Skip to main content

Least Weasel

Mustela nivalis
The Least Weasel has a very appropriate name- they are the smallest member of the entire Carnivora order! Though their size is small, their home range is not. These little Mustelids live in Europe, North America, North Africa, and Asia. They have also been introduced to several other locations as well.

Least Weasels feed on other small mammals, and on rare occasion also hunt birds and amphibians. While their prey is usually smaller, like a mouse or gerbil, they have been known to take down much larger animals like adult rabbits.

Like a handful of other Mustelids, the Least Weasels change color depending on the time of year. In winter their coats are dense and white, while in summer the hair is more coarse and brown.

The breeding season of the Least Weasel is completely dependent on their prey. If the rodent populations are high they might breed a few times a year. But if the populations are low, there may only be one litter. The young  Weasels can be born in litters of up to ten, and they grow very fast. A Least Weasel reaches sexual maturity when they are 3-4 months old.

IUCN Status : Least Concern
Location : Europe, Asia, North Africa, North America
Size : Length up to 10in (25cm)
Classification : Phylum : Chordata -- Class : Mammalia -- Order : Carnivora
Family : Mustelidae --  Genus : Mustela -- Species : M. nivalis


Post a Comment

Popular posts from this blog

Bornean Orangutan

The Bornean Orangutan is one of two extant Orangutan species in the world. It is the third largest primate (after Gorillas) and is the largest primarily tree-dwelling animal in the world. Males are substantially larger than females, and average at around 165lbs. Bornean Orangutans are largely solitary. A handful might live within a small range but they will seldom interact with one another. Males and females only meet up to breed, which happens only once every several years. A young Orangutan will stay with it's mother for about five years, and the females tend to go about eight years between births. That is the longest interim period of any animal! Sadly, the Bornean Orangutans are in a lot of trouble. They need large forests in order to thrive, and deforestation and habitat degradation has left many homeless. They are also hunted for meat and for traditional medicines. Conservation areas are being established to help these guys in the wild, and it is believed that there are a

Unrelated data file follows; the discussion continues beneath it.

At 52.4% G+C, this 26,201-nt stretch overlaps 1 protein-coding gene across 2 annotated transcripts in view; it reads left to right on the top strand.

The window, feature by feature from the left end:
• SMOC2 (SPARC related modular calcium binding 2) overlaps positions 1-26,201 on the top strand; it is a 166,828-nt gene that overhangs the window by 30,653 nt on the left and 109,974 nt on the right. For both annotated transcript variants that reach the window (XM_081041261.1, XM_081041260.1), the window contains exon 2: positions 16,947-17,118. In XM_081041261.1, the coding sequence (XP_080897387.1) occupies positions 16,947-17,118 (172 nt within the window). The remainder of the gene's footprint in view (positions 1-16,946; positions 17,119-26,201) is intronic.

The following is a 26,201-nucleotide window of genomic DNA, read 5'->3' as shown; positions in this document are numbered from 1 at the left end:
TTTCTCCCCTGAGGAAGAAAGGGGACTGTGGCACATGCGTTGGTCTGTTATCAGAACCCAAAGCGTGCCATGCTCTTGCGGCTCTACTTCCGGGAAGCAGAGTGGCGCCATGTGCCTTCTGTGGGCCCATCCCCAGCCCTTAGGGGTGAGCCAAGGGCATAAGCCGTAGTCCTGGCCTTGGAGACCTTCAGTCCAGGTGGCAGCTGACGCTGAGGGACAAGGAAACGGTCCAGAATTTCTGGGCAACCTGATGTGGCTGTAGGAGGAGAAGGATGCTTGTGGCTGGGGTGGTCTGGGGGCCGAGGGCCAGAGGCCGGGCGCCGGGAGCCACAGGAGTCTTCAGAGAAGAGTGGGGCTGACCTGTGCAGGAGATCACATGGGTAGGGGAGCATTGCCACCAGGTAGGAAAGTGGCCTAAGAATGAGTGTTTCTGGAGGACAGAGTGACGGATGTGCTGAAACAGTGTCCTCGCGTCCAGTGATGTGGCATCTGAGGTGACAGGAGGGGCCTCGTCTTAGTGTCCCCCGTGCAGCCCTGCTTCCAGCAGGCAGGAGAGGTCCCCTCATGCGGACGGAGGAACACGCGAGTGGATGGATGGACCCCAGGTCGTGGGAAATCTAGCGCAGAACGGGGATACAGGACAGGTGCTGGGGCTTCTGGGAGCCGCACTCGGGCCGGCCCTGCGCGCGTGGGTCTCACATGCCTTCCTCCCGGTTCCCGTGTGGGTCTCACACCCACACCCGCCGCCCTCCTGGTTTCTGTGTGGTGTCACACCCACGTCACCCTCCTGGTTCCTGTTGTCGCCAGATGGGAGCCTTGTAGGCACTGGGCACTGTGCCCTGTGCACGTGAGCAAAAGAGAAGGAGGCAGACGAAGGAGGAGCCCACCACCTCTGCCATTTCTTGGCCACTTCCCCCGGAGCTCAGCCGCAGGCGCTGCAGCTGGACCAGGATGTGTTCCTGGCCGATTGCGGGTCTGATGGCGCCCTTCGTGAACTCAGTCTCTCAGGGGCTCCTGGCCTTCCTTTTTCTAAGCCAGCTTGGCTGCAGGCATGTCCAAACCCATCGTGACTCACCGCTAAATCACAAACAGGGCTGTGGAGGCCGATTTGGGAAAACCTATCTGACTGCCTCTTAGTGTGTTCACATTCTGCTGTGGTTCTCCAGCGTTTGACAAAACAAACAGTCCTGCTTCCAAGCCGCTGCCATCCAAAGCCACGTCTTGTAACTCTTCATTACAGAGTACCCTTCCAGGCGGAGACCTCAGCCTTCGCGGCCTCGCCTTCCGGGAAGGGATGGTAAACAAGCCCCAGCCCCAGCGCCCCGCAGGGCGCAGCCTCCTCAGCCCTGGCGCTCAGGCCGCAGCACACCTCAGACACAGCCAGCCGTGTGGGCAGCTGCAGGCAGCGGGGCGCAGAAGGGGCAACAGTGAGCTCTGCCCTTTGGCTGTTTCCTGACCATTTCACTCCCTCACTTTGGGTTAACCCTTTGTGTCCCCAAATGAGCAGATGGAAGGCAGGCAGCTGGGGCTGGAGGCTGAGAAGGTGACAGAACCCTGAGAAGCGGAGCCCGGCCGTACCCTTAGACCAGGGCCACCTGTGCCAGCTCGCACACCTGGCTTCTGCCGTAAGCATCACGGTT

For anyone who was counting, yesterday was our birthday-- four years! Four years filled with animals from A to Z, more than 1,100 of them! I can't thank my readers enough, it's been wonderful! And in celebration of that milestone... I'm taking a break. Hopefully not forever, but for a little bit at least. In the mean time I plan on getting a new layout out, along with some updates to some of the older articles. I'll post updates here and on the Facebook page, I'm also brainstorming some new animal-related projects, so keep an eye out! Thanks again for four awesome years!

Halloween Crab

Gecarcinus quadratus The Halloween Crab goes by many names, including the Red Land Crab, Whitespot Crab, and Moon Crab. I personally like Halloween Crab though, since it really reflects the interesting colors. They have black carapaces, orange-red legs, and purple claws! Halloween Crabs live in the Pacific coast mangroves and forests of Central and South America. They actually live in the forests as adults, and return to the ocean in order to reproduce. Did you know that they live as far away as 18 miles (30km)  from water? Not where you normally think Crabs to be! While living in the forest, the Crabs forage nocturnally for different plant matter, including leaves and sapling. They also dig long burrows into the ground for protection. These burrows can measure nearly 5 ft long! Halloween Crabs are sometimes kept in captivity, and can be very tricky pets due to their excellent climbing skills. IUCN Status :  Not Listed Location :   Cent